Barbecue Roasted Red Peppers

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30 Jun Barbecue Roasted Red Peppers

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I’m feeling a tad guilty again. While yesterday’s post about roasted garlic got a lot of you excited, it turns out this dish raised a few issues. First, DivaLisa is extremely allergic to garlic. Although she was too polite to say this, I’m pretty sure a close-up of her culinary nemesis caused her more discomfort than is warranted on a Monday morning.

Second, Dana McCauley pointed out that firing up the grill just to roast a head of garlic is wasteful. She’s got a brilliant method for pan-braised garlic that she swears is easier on energy consumption and better tasting to boot. I’m going to bookmark her technique for future reference. After all, I won’t always have the grill fired up for something else.

The “something else” in question was roasted red peppers. I adore them. Tossed into salads, pureed into soups, ground into dips…

A while ago my friend Janie asked how to roast peppers, and although I distinctly remember answering her, I can’t find anything in the blog archives. So, here’s a recipe for roasted red peppers that has no garlic, won’t waste resources and answers Janie’s question.

If you already make and consume these wonderful vegetables (I know, they’re technically a fruit because they have seeds) what dishes do you use them with? Or are roasted peppers too time-consuming for you?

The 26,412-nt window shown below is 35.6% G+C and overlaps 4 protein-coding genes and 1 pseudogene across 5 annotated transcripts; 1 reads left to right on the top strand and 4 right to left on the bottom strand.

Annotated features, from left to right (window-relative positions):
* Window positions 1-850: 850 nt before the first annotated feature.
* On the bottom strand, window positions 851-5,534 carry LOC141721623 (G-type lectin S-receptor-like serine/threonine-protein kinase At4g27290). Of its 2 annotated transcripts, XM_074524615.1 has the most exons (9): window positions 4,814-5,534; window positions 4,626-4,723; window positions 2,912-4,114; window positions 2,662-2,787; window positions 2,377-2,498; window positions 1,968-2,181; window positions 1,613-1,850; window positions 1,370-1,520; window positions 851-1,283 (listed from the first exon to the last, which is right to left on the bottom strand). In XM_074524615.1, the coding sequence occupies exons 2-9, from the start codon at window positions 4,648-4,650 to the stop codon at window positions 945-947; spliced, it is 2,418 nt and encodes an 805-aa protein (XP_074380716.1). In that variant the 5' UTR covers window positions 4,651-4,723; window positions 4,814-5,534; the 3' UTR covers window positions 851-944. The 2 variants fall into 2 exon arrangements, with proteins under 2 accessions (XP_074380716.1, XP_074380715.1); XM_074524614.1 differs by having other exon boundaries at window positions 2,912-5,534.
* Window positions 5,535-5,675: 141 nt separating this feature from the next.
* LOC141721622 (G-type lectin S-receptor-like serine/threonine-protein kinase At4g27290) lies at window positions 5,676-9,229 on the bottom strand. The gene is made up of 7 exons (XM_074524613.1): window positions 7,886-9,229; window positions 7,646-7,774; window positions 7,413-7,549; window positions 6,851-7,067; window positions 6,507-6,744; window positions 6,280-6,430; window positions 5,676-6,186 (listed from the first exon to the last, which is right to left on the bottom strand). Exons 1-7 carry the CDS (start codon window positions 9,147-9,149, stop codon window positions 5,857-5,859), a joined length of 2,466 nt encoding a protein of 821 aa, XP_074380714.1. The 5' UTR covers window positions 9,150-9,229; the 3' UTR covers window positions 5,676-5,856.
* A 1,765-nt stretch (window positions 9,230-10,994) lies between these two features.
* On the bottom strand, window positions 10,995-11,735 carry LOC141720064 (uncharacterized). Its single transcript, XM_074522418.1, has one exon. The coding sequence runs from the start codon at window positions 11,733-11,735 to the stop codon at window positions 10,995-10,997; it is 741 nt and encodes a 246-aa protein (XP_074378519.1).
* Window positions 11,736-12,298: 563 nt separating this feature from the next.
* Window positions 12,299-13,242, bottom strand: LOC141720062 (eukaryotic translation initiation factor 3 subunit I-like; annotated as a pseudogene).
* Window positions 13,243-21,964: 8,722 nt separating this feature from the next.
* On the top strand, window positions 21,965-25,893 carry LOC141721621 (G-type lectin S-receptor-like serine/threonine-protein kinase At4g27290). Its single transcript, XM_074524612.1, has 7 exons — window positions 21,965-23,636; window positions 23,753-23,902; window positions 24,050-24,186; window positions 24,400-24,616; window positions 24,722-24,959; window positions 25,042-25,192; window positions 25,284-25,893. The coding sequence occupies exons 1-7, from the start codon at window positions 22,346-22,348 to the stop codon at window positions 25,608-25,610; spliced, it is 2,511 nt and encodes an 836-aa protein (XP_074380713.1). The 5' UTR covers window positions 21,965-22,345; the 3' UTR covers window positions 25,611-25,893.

Grill Roasted Red Peppers
Printable Recipe

Ingredients

  • Whole red peppers, washed (this works with green, orange and yellow peppers)

Instructions

  1. Heat the grill to medium. (You can also do this in your oven under the broiler.)
  2. Place peppers directly on a lightly greased grill. Close the lid and grill, turning every 5 minutes or so, until the peppers are charred on all sides.
  3. Wrap peppers in a paper bag or place them in a bowl covered with plastic wrap. Let sit to allow the steam to loosen the skin. [Update: Dana McCauley says: “I place the hot, grilled peppers in a bowl and cover it tightly with foil. Once the peppers are cooled to room temp, I remove the foil and the peels have usually almost literally sweated off.” Thanks, Dana!]
  4. When the peppers have cooled enough to handle, peel the skin off. Remove the stem and seeds.

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10 Comments
  • Elizabeth Kricfalusi
    Posted at 09:32h, 30 June Reply

    I love barbecuing bell peppers — it's one of my fast-and-easy staples. However, I don't remove the skins. I drizzle a little olive oil and add pepper to them before grilling. I usually fry up some onions at the same time — it's a heavenly taste combination.

  • Divawrites
    Posted at 09:34h, 30 June Reply

    I LOVE roasted red peppers, but have never managed to do them well under the broiler. I'll have to get hubby to fire up the monster BBQ and we'll try this with dinner some night.

    I don't know how to fire up the BBQ (or start the snowblower) because then I would be expected to, well, USE them. There is a method to my madness…

    p.s. and no worries on the garlic. Just because it will kill me, doesn't mean I don't MISS the darn bulb.

  • Elizabeth Kricfalusi
    Posted at 09:41h, 30 June Reply